- Associated Press - Monday, August 21, 2017

CONCORD, N.H. (AP) - Dartmouth College is considering increasing its number of undergraduate students by as much as 25 percent in a bid to expand its reach.

The college has formed a task force that will soon begin examining the issue and look at several scenarios for increasing enrollment by 10 percent to 25 percent. President Phil Hanlon has said that a larger student body means more graduates, which would “amplify our impact on the world.”

The college, based in Hanover, has been careful to say that no decision has been made and that the goal of the task force is to explore the costs and benefits of expansion including how those students would be accommodated and what the influx would mean to the quality of its education.

“The overall question is what are the pros and cons of potential enrollment growth, and specifically the task force has been asked to develop a hypothetical implementation plan with the idea that we would be studying the implications and impact on the educational experience here if we pursued growth in the student bod,” said professor Rebecca Biron, who’s a task force co-chair and dean of the college, its senior officer responsible for undergraduate academic life.

Biron said on Friday that the plan would aim to show how any enrollment increase would be revenue neutral and improve the quality of undergraduate education and possibly save the college money in certain areas. As part of developing that plan, the college plans to get feedback from faculty members, students, alumni and local businesses.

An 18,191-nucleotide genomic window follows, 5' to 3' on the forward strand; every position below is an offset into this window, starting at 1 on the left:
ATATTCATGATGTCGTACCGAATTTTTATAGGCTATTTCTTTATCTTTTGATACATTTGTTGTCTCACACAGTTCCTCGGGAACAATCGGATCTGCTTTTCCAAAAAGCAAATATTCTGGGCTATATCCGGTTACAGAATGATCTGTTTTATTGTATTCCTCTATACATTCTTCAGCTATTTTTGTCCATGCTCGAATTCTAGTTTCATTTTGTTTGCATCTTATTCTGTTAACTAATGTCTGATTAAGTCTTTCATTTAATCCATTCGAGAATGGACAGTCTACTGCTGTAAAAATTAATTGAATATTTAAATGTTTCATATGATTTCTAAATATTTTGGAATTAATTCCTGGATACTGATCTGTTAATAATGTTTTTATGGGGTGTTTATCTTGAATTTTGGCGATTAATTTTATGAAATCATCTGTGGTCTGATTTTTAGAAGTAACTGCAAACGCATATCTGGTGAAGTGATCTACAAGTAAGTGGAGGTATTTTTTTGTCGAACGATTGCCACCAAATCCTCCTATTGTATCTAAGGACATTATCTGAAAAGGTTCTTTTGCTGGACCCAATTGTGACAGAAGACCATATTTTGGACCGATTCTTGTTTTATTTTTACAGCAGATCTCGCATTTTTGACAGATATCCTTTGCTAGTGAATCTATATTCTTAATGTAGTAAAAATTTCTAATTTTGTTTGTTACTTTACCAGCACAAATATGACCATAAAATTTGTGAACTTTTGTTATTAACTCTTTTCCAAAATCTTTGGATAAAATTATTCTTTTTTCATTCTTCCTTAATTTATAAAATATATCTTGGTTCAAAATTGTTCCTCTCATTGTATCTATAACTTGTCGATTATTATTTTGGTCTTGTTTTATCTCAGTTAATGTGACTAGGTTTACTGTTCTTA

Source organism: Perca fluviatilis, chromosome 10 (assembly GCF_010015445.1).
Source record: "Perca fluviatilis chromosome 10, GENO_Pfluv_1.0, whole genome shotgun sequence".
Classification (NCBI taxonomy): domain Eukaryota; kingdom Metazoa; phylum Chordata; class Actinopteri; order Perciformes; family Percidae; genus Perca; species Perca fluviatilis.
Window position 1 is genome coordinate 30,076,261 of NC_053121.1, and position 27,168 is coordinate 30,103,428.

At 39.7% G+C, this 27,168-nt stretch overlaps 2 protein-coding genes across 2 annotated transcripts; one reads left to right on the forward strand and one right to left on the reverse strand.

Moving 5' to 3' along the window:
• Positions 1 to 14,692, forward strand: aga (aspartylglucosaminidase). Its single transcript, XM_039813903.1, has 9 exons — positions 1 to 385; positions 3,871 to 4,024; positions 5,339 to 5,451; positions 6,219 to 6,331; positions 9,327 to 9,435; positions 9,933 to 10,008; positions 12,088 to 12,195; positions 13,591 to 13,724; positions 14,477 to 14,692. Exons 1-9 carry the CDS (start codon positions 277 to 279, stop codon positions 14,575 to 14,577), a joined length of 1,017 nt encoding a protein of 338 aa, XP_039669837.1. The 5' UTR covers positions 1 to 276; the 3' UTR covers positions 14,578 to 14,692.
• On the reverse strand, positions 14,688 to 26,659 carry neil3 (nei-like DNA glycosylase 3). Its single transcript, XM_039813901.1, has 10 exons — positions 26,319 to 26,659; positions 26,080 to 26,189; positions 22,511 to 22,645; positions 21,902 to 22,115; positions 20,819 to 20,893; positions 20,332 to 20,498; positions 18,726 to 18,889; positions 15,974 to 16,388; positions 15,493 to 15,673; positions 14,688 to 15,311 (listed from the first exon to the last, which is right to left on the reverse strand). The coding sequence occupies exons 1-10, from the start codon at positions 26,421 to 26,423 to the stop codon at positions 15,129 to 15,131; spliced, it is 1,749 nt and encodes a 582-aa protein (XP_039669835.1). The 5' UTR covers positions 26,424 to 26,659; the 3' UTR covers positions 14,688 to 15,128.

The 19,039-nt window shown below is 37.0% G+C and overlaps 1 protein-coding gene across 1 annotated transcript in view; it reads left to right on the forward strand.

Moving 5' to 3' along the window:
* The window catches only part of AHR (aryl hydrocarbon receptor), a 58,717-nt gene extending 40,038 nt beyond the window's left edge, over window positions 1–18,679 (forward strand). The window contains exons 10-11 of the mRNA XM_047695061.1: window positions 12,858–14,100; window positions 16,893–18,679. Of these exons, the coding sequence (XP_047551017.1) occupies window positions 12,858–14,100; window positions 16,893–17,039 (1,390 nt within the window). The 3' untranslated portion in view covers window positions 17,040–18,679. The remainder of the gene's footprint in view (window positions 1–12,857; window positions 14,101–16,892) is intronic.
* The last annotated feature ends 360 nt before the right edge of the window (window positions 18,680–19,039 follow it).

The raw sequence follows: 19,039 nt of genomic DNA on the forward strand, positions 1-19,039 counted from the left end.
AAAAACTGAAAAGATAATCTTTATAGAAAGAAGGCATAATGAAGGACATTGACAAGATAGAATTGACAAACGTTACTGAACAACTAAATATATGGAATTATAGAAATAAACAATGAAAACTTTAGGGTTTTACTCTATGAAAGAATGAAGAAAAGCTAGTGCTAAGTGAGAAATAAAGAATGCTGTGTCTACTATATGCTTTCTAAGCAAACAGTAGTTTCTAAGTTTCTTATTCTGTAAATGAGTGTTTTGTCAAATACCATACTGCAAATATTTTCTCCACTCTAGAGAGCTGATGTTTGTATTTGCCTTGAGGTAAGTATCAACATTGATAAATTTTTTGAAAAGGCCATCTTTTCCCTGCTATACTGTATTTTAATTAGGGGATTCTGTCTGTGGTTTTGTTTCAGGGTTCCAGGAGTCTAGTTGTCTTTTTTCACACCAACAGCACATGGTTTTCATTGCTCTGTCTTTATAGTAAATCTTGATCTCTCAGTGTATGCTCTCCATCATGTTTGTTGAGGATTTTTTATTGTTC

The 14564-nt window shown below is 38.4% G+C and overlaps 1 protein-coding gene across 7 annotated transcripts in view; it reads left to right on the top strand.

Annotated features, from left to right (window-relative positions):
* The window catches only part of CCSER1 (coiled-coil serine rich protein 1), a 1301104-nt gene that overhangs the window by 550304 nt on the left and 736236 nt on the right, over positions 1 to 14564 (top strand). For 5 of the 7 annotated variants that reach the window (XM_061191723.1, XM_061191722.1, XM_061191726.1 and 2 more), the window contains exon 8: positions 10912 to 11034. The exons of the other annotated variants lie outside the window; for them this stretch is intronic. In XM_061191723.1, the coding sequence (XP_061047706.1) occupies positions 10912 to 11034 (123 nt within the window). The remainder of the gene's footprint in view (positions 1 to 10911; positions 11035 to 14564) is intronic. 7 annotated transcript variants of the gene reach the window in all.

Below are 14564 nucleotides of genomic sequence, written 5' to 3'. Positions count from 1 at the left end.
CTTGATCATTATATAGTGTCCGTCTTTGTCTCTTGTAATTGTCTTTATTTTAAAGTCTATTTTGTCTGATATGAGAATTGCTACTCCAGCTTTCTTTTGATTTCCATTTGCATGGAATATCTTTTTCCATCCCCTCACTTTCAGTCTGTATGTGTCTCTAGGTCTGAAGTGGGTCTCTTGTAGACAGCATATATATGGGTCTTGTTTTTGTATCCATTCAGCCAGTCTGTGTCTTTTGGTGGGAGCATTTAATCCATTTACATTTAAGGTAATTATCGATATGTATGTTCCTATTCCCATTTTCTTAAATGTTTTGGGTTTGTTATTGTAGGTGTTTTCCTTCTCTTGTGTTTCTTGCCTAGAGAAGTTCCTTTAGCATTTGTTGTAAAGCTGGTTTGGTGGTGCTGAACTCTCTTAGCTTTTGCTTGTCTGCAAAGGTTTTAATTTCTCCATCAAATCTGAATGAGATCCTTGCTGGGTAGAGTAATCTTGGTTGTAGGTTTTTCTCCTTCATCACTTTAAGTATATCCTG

A preliminary plan is expected by October, a final proposal by March.

Supporters of a larger student body have said it would allow Dartmouth to extend its influence, offer greater flexibility for incoming classes and give a boost to local businesses that depend on students. Detractors have expressed concerns that increasing the numbers would dilute the quality of education.

Dartmouth has the smallest undergraduate class in the Ivy League at 4,310 students. If it were to increase enrollment, it would join at least half the eight Ivy League schools that have done so in the past 15 years. Citing Department of Education figures, Dartmouth said that these schools have seen double-digit increases while its enrollment has gone up by only 4 percent in that time.

Yale University, for example, announced plans to increase its study body by 200 students a year for the next four years, bringing the undergraduate enrollment from 5,400 to 6,200.

Last year, the Princeton Board of Trustees adopted a strategic framework that calls for increasing undergraduates from 5,200 to 5,700 over four years. The move comes when the university is turning down more students than at any time in its history.

“Each year we turn down students who have the talent and character needed to reap the full benefit of a Princeton education, who would add to the diversity and luster of our student body, and whose Princeton education would enable them to contribute significantly to the world after their graduation,” the trustees wrote in the strategic framework report.

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